Traffic fines & fees

How do I find out how much I owe in traffic fines?

For NEW tickets and fines:
    A parking ticket shows the amount you must pay on the ticket itself. The ticket will also say where to send your payment (usually to the local city government or parking agency), how to pay in person, and/or whether you can pay online. If you want to dispute the ticket itself or the amount that you owe, contact the parking agency on the ticket and ask the clerk what to do.[2243]
    An infraction ticket will show you either (1) the amount of the fine that you have to pay, or (2) when you have to appear in court. If you are required to go to court, the judge will tell you how much the fine is.[2244]
    For a misdemeanor ticket, you must go to court on the date stated on your ticket. The court will tell you how much you must pay if you are convicted. Your fines and fees may be as much as $5000, you may face jail time, and/or your driver license may be suspended.[2245]
    If you have questions or disagreements about your infraction or misdemeanor ticket, contact the court listed on your ticket. Contact information and/or links for all local traffic courts is also available online at http://www.ca.gov/Driving/LawsSafety/TrafficFines.html.
For OLD tickets and fines:

If you don’t have the paper ticket anymore, but you know WHERE you got it…

    For parking tickets, contact the parking authority in the city where you got the ticket and tell them you need information about an old parking ticket. This may be the Department of Parking and Traffic, the county sheriff’s department, or the local police department.
    For infraction and misdemeanor tickets, contact the traffic court in the county where the ticket was issued. The traffic court clerk will be able to tell you how much money you owe and explain the payment process.[2246] The clerk will be able to tell you if you have multiple tickets for traffic-related infractions or misdemeanors in that county, but will not have information about non-traffic related offenses. The clerk also will not be able to tell you if you have unpaid traffic tickets in other counties.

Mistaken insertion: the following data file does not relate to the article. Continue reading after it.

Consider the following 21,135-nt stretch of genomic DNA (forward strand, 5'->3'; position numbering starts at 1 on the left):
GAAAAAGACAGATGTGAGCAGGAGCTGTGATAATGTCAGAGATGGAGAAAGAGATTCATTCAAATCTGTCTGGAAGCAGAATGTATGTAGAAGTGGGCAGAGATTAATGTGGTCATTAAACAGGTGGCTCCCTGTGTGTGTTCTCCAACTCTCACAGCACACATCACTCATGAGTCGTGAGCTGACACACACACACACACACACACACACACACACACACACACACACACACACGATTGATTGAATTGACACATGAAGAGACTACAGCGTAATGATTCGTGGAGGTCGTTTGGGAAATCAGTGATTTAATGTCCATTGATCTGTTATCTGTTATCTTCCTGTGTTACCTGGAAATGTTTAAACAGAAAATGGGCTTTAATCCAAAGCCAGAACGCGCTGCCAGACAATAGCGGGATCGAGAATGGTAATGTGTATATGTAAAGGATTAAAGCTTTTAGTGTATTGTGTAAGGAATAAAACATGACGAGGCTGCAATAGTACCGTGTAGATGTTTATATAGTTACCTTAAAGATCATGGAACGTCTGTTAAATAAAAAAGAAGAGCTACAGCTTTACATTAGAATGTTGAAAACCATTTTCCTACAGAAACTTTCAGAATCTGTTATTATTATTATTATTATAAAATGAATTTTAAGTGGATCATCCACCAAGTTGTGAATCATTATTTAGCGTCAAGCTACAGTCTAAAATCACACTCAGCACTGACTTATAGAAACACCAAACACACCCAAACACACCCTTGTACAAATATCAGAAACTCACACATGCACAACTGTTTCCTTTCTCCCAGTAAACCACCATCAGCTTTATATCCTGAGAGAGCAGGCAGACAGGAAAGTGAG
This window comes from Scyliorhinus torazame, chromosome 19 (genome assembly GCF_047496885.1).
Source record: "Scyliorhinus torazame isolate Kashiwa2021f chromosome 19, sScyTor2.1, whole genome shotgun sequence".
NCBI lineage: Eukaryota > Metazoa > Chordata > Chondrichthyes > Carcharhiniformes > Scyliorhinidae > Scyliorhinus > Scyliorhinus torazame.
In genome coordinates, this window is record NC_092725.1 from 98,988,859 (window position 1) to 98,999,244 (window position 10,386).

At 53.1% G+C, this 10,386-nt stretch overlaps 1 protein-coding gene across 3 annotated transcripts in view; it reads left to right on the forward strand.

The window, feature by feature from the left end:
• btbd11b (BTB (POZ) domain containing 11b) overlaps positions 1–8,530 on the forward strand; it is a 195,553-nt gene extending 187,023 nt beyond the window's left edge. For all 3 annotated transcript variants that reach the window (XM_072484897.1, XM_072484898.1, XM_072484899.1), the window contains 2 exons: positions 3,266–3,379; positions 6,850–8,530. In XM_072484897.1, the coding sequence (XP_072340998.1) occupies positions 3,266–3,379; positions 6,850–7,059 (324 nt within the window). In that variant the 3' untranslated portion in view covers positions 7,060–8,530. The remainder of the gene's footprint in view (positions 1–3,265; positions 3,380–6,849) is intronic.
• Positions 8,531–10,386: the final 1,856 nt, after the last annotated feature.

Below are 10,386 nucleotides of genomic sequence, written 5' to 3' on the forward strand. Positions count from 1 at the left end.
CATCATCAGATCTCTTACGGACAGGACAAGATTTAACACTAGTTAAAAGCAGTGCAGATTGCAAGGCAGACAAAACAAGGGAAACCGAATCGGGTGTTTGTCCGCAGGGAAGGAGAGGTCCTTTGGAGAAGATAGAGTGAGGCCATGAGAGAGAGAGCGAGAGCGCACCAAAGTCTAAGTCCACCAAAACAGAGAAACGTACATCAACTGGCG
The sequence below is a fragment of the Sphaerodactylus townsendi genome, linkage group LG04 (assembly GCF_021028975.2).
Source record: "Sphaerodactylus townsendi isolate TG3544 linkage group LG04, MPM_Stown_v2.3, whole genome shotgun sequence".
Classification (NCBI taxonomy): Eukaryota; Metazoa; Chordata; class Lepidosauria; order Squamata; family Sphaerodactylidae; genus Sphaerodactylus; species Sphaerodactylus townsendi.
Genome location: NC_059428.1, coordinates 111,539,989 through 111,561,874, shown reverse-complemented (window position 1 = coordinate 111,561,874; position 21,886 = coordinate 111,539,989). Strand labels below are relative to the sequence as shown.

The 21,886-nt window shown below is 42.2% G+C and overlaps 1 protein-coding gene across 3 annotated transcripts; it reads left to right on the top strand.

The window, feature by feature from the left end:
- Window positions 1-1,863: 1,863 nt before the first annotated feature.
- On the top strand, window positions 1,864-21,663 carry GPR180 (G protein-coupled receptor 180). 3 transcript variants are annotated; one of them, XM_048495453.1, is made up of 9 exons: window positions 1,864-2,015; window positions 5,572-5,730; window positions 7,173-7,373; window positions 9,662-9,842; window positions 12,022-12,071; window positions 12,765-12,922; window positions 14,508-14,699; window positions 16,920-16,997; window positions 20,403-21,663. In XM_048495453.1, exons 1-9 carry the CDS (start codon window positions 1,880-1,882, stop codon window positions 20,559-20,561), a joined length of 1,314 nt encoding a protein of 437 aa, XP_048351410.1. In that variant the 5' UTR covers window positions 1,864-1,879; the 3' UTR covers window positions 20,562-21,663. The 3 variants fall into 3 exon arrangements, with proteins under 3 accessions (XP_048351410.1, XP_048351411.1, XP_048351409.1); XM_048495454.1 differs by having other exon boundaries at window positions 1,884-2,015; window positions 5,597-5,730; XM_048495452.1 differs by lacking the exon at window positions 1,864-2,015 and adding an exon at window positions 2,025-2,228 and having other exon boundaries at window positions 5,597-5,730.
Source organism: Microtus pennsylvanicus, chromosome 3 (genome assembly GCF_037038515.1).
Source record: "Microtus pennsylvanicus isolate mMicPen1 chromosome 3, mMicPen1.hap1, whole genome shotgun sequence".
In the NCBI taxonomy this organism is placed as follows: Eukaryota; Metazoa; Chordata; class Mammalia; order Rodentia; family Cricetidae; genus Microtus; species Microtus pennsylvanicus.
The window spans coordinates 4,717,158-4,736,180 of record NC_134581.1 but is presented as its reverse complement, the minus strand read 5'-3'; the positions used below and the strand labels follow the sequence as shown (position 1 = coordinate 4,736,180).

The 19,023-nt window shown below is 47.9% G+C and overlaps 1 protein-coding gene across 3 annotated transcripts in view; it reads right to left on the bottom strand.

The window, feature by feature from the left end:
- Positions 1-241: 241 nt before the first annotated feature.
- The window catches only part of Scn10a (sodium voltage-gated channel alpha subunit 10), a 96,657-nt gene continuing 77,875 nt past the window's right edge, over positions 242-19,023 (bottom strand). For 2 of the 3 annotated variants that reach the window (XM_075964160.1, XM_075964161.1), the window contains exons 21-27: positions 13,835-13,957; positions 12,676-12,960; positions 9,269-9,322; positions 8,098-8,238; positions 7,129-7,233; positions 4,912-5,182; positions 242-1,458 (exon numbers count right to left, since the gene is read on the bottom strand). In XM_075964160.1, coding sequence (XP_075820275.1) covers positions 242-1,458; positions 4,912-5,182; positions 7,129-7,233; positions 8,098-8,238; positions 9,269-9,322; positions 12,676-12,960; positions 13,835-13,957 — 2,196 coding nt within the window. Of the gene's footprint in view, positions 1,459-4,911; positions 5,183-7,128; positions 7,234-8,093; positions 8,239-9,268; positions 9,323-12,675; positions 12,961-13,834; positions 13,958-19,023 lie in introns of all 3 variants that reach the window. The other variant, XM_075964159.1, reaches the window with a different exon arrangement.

If you don’t know WHERE you got the ticket or if the ticket is OUTSTANDING…

    See PG. 665 to find out how to find your old traffic tickets.
    Follow steps 1 and/or 2 above once you know where you have unpaid traffic tickets.

If your traffic fines have been referred to collections: You will need to contact the collection agency to find out how much you owe and how to pay off your fines. Ask the court or agency that issued the ticket which collection agency they send your debt to, and be sure to get the collection agency’s phone number and contact information.

General information about traffic fines:

An important thing to know about traffic fines is that there are lots of additional fees and penalties that can get added to your initial fine. These extra fees and penalties are added automatically—regardless of whether it’s a new or old ticket, and even if you pay everything on time! Your fines may also increase if you have prior traffic violations or points on your driving record. Depending on what your original ticket was for, the additional fees and penalties can sometimes add up to several hundred dollars for an infraction ticket (and much more for a misdemeanor ticket).[2247]

  1. 2243

    See Cal. Veh. Code § 40200 et seq.

  2. 2244

    See Cal. Veh. Code §§ 28001; 40000.7.

  3. 2245

    See Cal. Veh. Code §§ 28001; 40000.7.

  4. 2246

    Telephone interview with Carrie (last name unknown), Traffic Court Clerk, Superior Court of the County of Alameda (Feb. 10, 2015).

  5. 2247

    Judicial Council of Cal., Uniform Bail & Penalty Schedules at (2014), http://www.courts.ca.gov/documents/2014-JC-BAIL.pdf.